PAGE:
With my spiked running shoes, most of the footing was surprisingly good. In most of the southern part of the lake which has had little vehicle traffic, the ice was smooth and covered by a half inch to inch of coarse windblown snow, which made for good footing. The occasional wind-scoured bare ice patches required that I slow to a careful walk, and on the places where early season car traffic had created ruts in what have been much softer ice (YIKES when you stop and think about it), the footing was also uneven and unyielding.
Continuing south, scooting past mostly well- kept, frequently modern homes which serve as vacation homes for those with greater financial resources than I, I came to one particularly quirky site. A piece of old driftwood at the lake’s edge was adorned with a variety of funky little stone cairns, and when I stopped to examine them more closely, I could see that the property just set back behind them was an uncharacteristically ramshackle log cabin, which looked like something from my old summer camp, rather than as a lake summer home. At that point I realized where I was – the shoreline alongside the “Point Counterpoint” summer camp. This camp is a rather famous summer camp for talented and hard working young musicians.
I had hoped to completely circumnavigate Lake Dunmore on this run, but as I approached the southernmost inlet, I could see that too much of my path was ice, windblown bare, making for difficult footing. So, if you see a portion of the lake omitted from my run on the Google Earth projection down below, that was typically the case. The other major foray away from the shoreline on this run was when I had make a broad sweep away from the delta where the Sucker Brook empties into the lake. This, and the much smaller outlet not far from Waterhouse’s were the only sections of open water that I spied.
The lake, of course, was peppered with ice fishing holes, old and new. Most of the open holes in use were being watched by their owners, and I stayed away out of respect for their desire to actually catch fish. Would a runner plodding by create a racket to spook the fish? Somebody must know the answer to that question, but not I! I did come across a few recently abandoned holes, so my curiosity got the better of me and I peered inside. Peering down these holes, I was comforted to see how thick the ice was – well over a foot deep from what I could see. I briefly considered rolling up my sleeves and inserting my arm down a hole, to feel how deep I had to get before feeling the end of the ice, and then my common sense got the better of me. I also took comfort from the fact that these holes were quite narrow, indicating that there were no sharks to fish for in this lake.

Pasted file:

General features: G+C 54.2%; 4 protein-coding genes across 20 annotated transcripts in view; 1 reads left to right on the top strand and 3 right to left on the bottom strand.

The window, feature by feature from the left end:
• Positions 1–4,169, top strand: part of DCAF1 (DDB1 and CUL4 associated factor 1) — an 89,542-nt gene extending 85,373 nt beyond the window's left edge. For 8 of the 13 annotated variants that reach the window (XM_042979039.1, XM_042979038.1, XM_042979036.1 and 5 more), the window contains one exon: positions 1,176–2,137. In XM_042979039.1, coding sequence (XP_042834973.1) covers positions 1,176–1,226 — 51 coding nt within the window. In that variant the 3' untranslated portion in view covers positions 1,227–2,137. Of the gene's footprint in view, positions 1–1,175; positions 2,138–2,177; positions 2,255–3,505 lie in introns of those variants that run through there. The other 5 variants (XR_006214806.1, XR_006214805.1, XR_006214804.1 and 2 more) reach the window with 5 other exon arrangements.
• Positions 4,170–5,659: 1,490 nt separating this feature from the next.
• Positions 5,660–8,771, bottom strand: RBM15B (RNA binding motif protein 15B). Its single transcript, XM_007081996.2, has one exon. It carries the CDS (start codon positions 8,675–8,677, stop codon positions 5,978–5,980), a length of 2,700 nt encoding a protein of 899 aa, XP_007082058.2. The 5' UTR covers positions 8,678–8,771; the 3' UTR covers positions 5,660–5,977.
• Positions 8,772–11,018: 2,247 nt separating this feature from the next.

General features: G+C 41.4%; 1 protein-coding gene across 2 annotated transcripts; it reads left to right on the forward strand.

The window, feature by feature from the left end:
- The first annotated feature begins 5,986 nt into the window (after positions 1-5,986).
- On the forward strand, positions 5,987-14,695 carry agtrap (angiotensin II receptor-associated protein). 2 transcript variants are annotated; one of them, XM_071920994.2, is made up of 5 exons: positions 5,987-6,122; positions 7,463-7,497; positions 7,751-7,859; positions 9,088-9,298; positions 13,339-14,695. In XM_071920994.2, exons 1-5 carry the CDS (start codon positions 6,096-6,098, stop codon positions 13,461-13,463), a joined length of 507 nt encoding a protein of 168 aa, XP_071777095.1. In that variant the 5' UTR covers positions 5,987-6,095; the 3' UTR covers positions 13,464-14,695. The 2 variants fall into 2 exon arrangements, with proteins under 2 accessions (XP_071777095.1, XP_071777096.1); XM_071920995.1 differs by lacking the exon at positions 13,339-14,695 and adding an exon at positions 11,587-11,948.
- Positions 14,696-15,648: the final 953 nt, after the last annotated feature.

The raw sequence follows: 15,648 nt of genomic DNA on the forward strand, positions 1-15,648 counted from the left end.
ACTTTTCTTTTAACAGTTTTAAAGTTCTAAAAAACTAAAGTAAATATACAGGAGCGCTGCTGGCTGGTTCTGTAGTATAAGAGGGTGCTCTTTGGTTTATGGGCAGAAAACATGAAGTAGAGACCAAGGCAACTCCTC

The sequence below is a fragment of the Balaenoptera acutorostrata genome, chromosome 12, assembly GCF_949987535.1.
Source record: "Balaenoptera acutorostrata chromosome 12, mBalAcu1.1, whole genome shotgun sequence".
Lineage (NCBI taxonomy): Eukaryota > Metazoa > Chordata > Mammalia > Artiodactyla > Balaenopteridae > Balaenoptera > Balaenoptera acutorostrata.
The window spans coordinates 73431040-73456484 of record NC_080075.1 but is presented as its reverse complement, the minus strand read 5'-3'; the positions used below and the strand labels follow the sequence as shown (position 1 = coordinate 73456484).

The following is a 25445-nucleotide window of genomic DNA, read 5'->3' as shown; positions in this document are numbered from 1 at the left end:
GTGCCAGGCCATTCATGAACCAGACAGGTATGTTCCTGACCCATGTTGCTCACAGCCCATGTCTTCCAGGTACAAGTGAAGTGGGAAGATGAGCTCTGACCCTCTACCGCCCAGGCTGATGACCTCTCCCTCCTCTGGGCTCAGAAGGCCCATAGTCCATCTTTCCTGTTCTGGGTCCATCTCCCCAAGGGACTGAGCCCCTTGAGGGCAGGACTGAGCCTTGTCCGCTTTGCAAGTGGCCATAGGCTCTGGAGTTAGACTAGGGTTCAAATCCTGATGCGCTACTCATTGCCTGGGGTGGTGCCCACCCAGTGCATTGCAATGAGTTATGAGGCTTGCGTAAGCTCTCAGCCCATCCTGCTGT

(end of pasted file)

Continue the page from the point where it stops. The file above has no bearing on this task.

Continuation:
Returning to my car, a few hundred yards from shore, in a section of the lake with no fisherman shacks, by the old Sunset Lodge, I heard what I had been dreading the whole run – the sound of cracking ice, seemingly directly beneath my feet! Was it time to swim? I quickly put on my garishly ugly yellow hat as I sped out of that corner of the lake, hoping that if I crashed through the ice, my would-be rescuers would see my yellow-hatted head bobbing above the otherwise seamless white of the frozen lake, and pull me to my safety. Needless to say, I made it back to shore, my heart pounding a little, and had the courage to ask a returning fisherman about the significance of my frightening experience a few moments before. “Nah – ice makes sounds like that all the time – it’s more than two feet thick now, you were safe I am sure”. Oh. Whew. Relieved and a bit embarrassed.
Overall, this was a 6.6 mile run. It might seem superfluous for me to post my altitude profile for this run, as it was on a lake, and should be….well…flat. I am posting this to illustrate what I already knew about using GPS for altitude. While GPS is incredibly precise for finding locations based on NSEW coordinates, due to the limitations of satellite triangulation, it is not nearly as precise for altitude, as evidenced by the variation of up to 100 feet which it recorded on this run.
For many years, I fancied myself a passable cross-country ski racer. Despite an inauspicious start, finishing dead last as the anchor leg of the 1981 Hanover Relays, a race in which the anchor leg of the winning team went by the name of “Bill Koch” (yup – THAT Bill Koch, and I was attired in a fuzzy blue sweater, blue jeans, and bamboo poles), I gradually improved over the years until the demands of parenthood and other interests diminished my ski training time to the point where racing was pretty futile. At my peak in the late 80′s, I, and a handful of my friends made it our goal to ski 1000 km in a season, and with the mileage from three ski marathons in a month on top of a shorter race almost every weekend, several of us managed to reach our goal. One of the symptoms of this particular version of OCD was an obsession with ski waxes. I would wax at least one pair of skis every night (and yes, I had several pairs, almost always the latest and best) based on the next day’s weather prediction. The bane of the ski-waxer’s existence was the particularly goopy wax for warm or icy weather known as “klister“. While the stuff really does work, putting it on one’s skis is a real pain, and part of the reason why for many years now I have almost always broken out my skating skis, which do not require kick wax, on warm springlike days.